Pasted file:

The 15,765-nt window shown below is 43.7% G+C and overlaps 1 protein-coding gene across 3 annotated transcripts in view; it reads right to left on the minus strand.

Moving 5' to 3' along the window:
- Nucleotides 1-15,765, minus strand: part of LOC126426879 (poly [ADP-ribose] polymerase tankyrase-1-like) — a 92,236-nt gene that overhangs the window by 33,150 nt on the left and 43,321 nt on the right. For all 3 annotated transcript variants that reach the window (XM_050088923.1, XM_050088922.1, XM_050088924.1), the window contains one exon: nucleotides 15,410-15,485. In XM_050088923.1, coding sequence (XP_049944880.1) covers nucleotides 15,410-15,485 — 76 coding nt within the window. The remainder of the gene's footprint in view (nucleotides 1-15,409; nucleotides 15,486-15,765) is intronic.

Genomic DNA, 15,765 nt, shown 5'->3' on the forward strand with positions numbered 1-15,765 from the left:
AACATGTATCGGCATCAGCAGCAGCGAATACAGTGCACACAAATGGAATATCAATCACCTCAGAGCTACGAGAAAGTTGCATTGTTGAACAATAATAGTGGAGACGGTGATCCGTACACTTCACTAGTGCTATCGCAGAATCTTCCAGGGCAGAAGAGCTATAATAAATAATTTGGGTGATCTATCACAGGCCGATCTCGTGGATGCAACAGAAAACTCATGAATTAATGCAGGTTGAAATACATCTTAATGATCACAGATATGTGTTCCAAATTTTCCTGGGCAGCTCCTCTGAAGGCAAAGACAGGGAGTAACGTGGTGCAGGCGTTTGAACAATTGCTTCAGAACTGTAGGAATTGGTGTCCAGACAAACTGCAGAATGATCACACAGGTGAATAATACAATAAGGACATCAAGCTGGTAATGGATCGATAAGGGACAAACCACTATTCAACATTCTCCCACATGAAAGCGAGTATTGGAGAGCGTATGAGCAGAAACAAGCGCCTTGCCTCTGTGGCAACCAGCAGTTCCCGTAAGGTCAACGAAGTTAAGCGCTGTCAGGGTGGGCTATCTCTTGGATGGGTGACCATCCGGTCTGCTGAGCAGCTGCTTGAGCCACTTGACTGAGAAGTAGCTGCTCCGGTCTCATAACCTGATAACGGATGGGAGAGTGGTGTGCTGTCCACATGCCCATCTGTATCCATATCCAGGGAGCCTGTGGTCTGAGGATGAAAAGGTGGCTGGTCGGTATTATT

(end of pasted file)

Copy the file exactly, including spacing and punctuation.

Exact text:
The 15,765-nt window shown below is 43.7% G+C and overlaps 1 protein-coding gene across 3 annotated transcripts in view; it reads right to left on the minus strand.

Moving 5' to 3' along the window:
- Nucleotides 1-15,765, minus strand: part of LOC126426879 (poly [ADP-ribose] polymerase tankyrase-1-like) — a 92,236-nt gene that overhangs the window by 33,150 nt on the left and 43,321 nt on the right. For all 3 annotated transcript variants that reach the window (XM_050088923.1, XM_050088922.1, XM_050088924.1), the window contains one exon: nucleotides 15,410-15,485. In XM_050088923.1, coding sequence (XP_049944880.1) covers nucleotides 15,410-15,485 — 76 coding nt within the window. The remainder of the gene's footprint in view (nucleotides 1-15,409; nucleotides 15,486-15,765) is intronic.

Genomic DNA, 15,765 nt, shown 5'->3' on the forward strand with positions numbered 1-15,765 from the left:
AACATGTATCGGCATCAGCAGCAGCGAATACAGTGCACACAAATGGAATATCAATCACCTCAGAGCTACGAGAAAGTTGCATTGTTGAACAATAATAGTGGAGACGGTGATCCGTACACTTCACTAGTGCTATCGCAGAATCTTCCAGGGCAGAAGAGCTATAATAAATAATTTGGGTGATCTATCACAGGCCGATCTCGTGGATGCAACAGAAAACTCATGAATTAATGCAGGTTGAAATACATCTTAATGATCACAGATATGTGTTCCAAATTTTCCTGGGCAGCTCCTCTGAAGGCAAAGACAGGGAGTAACGTGGTGCAGGCGTTTGAACAATTGCTTCAGAACTGTAGGAATTGGTGTCCAGACAAACTGCAGAATGATCACACAGGTGAATAATACAATAAGGACATCAAGCTGGTAATGGATCGATAAGGGACAAACCACTATTCAACATTCTCCCACATGAAAGCGAGTATTGGAGAGCGTATGAGCAGAAACAAGCGCCTTGCCTCTGTGGCAACCAGCAGTTCCCGTAAGGTCAACGAAGTTAAGCGCTGTCAGGGTGGGCTATCTCTTGGATGGGTGACCATCCGGTCTGCTGAGCAGCTGCTTGAGCCACTTGACTGAGAAGTAGCTGCTCCGGTCTCATAACCTGATAACGGATGGGAGAGTGGTGTGCTGTCCACATGCCCATCTGTATCCATATCCAGGGAGCCTGTGGTCTGAGGATGAAAAGGTGGCTGGTCGGTATTATT